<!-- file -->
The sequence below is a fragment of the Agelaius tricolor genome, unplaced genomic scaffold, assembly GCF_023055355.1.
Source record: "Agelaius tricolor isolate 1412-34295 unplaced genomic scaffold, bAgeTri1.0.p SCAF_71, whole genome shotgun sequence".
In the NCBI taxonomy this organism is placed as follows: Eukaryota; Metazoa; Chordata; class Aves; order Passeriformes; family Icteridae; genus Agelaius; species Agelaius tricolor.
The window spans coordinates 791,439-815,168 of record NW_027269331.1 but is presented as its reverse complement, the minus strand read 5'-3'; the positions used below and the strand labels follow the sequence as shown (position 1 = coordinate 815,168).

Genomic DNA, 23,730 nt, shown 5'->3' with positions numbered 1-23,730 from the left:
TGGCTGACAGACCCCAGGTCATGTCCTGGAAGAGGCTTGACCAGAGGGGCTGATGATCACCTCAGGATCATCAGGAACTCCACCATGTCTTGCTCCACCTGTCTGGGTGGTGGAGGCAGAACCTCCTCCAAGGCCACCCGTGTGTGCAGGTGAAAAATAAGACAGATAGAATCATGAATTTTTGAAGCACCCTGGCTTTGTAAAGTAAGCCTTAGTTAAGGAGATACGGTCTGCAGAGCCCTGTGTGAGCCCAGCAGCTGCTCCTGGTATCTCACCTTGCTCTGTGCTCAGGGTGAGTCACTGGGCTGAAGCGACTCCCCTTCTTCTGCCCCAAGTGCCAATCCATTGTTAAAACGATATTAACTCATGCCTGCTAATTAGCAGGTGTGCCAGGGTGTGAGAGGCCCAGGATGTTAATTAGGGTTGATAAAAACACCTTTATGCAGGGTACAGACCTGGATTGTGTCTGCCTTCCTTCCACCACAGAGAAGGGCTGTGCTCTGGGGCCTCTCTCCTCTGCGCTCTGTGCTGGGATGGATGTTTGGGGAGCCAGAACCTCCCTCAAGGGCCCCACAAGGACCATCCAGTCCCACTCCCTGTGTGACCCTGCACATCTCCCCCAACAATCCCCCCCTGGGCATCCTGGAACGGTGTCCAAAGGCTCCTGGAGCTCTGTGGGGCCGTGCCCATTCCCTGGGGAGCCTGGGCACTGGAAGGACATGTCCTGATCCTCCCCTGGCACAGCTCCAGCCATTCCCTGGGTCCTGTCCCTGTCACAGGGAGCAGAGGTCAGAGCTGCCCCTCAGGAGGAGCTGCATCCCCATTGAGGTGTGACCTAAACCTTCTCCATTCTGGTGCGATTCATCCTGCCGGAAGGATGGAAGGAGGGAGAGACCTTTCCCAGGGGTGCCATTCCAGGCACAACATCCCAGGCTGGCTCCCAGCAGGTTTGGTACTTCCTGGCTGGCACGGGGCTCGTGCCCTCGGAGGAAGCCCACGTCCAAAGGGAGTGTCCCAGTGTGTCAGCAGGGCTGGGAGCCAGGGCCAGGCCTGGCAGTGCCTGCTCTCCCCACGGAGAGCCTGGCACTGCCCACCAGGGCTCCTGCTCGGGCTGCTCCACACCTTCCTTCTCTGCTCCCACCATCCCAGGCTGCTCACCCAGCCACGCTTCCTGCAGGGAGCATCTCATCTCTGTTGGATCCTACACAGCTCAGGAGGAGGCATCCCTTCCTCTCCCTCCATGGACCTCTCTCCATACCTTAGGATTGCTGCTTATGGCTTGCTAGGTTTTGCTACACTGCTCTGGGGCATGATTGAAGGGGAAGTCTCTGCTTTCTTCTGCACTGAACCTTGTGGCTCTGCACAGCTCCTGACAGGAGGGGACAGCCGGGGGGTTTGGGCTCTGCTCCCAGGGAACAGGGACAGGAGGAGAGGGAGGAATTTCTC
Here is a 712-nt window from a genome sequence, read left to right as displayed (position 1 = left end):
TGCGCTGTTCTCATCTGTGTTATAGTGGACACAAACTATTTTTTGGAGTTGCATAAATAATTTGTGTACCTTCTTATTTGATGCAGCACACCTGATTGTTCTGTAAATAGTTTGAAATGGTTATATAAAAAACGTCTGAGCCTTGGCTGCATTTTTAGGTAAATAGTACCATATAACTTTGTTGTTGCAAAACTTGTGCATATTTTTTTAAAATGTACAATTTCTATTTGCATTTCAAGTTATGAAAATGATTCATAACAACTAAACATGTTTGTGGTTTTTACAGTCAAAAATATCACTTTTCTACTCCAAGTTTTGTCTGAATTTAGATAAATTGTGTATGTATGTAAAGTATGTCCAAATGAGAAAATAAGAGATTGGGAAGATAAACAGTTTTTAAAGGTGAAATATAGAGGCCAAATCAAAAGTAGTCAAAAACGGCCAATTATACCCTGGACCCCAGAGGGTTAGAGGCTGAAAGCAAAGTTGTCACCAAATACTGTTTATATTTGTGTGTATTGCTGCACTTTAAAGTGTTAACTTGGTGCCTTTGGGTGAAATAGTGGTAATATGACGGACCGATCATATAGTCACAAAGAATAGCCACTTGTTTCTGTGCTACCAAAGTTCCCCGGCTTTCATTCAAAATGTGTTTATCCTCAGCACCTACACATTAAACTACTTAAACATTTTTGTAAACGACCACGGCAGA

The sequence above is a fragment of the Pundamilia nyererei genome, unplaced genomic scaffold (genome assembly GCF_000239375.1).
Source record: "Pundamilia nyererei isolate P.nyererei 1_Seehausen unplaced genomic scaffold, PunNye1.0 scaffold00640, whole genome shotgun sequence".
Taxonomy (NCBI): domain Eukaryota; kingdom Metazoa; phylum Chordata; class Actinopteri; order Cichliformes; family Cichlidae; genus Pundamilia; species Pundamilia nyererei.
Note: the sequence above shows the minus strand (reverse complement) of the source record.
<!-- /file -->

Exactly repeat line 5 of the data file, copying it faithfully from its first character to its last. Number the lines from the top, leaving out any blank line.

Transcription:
Genomic DNA, 23,730 nt, shown 5'->3' with positions numbered 1-23,730 from the left: